Crewmen will get fewer trips thanks to cutbacks that average 35 percent of recent quotas across the fleet. But after a run of good years, sentiment in the industry favors waiting the two or three years that scientists say it will take for a new crop of Mid-Atlantic scallops to grow.

Biomass predictions, area rotation and conservation imperatives led the New England Fishery Management Council to lower allowable catch limits for the fleet by about one-third for the next two fishing years.

Still the United States has by far the most productive Atlantic scallop fishery.

In April, prices across the board for Mid-Atlantic and New England scallops hovered around $11 a pound for most sizes, and over $12 a pound for the freshest and largest U-10 and U-12 day-boat scallops.

Retail prices of $16 to $18 at fish counters don't deter a loyal customer base, built up in recent years by the food media's popularization of fresh scallops and broader supply of quality product.

Scallop prices generally jumped 20 percent from fall 2010 into 2011, according to NMFS data, and they've stayed there. Those prices are probably as high as the market can handle, says longtime industry advocate Jim Kendall of New Bedford Seafood Consulting.

"I don't know how much the consumer can absorb in price increases. A lot will depend on how the economy is rebuilding," Kendall says.

Years ago prices for scallops in the marketplace were closely tied to those for fresh U.S. shrimp. But the glut of cheap imported frozen shrimp and wider availability of high-quality American scallops broke that connection. Still, Kendall says, "I would not want to see it become a specialty item like caviar."

The quota cut could actually help Japanese imports to the U.S. West Coast. That market dried up after 2011's earthquake, tsunami and Fukushima Daiichi reactor disaster in Japan, which led to dramatic Asian demand for U.S. scallops.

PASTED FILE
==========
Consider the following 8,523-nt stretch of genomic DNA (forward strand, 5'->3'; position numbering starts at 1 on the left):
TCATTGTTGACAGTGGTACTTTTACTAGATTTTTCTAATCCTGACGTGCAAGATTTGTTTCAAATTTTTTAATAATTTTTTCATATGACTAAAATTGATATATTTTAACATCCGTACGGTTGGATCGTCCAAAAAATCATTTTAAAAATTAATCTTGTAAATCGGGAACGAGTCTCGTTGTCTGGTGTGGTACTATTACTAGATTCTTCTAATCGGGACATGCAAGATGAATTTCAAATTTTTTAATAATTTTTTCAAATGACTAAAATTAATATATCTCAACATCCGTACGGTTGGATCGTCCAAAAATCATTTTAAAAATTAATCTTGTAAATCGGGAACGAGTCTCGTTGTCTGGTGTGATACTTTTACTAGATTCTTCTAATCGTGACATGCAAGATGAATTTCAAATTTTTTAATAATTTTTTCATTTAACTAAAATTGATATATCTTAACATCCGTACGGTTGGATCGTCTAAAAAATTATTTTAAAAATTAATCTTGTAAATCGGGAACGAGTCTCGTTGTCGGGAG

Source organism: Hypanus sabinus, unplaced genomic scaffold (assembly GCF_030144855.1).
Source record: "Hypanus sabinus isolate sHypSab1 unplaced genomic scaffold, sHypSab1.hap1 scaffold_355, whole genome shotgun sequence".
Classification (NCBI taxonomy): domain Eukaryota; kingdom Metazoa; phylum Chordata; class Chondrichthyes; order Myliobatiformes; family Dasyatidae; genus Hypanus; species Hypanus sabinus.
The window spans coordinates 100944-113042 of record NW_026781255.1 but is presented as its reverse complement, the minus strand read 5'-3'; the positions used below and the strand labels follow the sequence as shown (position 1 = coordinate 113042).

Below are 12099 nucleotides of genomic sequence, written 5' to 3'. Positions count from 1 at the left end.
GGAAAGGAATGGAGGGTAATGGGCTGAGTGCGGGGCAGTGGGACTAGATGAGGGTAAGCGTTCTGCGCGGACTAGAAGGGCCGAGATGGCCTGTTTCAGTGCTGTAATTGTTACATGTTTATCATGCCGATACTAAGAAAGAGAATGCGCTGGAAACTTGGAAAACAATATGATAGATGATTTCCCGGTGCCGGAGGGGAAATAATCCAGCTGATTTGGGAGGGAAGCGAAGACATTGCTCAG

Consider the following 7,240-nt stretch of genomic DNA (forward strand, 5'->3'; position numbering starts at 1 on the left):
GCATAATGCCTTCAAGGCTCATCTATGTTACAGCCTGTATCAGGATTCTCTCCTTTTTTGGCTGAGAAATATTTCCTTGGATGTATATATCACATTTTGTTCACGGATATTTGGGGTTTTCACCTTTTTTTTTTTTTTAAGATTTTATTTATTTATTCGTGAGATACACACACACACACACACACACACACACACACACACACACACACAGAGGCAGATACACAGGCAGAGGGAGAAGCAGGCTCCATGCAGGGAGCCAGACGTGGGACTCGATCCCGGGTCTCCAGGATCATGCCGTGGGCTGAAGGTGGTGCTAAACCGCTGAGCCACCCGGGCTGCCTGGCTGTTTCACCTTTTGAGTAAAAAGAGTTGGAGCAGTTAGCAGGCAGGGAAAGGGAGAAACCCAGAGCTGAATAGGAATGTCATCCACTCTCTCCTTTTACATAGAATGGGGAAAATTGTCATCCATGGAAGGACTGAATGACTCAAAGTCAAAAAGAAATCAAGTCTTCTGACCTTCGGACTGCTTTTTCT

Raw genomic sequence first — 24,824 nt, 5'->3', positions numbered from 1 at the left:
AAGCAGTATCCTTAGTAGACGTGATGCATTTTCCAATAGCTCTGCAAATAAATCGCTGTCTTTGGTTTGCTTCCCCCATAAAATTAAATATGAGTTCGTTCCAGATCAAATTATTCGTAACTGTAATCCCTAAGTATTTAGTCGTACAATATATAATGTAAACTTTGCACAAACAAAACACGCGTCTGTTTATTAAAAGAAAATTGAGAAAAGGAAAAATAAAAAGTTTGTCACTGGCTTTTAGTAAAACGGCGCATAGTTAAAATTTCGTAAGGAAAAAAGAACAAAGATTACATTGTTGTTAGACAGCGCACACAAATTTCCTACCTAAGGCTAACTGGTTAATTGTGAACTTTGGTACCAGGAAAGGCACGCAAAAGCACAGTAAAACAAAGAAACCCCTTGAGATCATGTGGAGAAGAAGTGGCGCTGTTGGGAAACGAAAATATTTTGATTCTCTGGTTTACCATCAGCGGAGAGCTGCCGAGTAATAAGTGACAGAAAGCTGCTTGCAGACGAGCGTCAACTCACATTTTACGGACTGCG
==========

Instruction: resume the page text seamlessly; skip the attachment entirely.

But now Japan's scallop industry is rebounding strongly. Its exports doubled last year to 4,000 metric tons, according to the United Nations Food and Agriculture Organization.

And Japan's Hokkaido Federation of Fisheries Cooperative Association's scallop fishery gained Marine Stewardship Council certification in May. That will enable the Japanese product to carry MSC's blue ecolabel.

Independent findings from researchers at the School for Marine Science and Technology at the University of Massachusetts, Dartmouth, back up government forecasting. SMAST reported the numbers of young scallops recruiting to the stock in 2012, especially in the Mid-Atlantic, was the biggest since 2001. Back then, big spawning events reversed the scallop industry's fortunes, setting the stage for a prosperous decade.

The SMAST report was a big confidence-builder for the industry and most fishermen are accepting of the lower 2013-14 quotas, with the expectation of an expansion down the road as the resource grows again.

There are continued closures of scallop areas off the Delmarva peninsula, and on the Elephant Trunk east of Cape May, N.J., which had been the industry's gold mine in recent years. Giving those areas a rest should yield another rebound, according to the predictions from NMFS and SMAST.

Final NMFS rules published May 8 made adjustments to scallop fishing times in Georges Bank areas, with an eye to minimizing yellowtail flounder bycatch. Bycatch issues regarding those so-called "choke species" that can force area shutdowns when limits are reached are still likely to complicate season and area openings, Kendall says.

— Kirk Moore

Inside the Industry

The Center for Coastal Studies recently announced that Owen Nichols, Director of the Center for Coastal Studies’ Marine Fisheries Research Program, has been selected as this year’s recipient of the John Annala Fishery Leadership Award by the Gulf of Maine Research Institute. 

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Cummins  announced the opening of a new Alaska service location on Kodiak Island last week that will serve as a service and support location for commercial marine applications.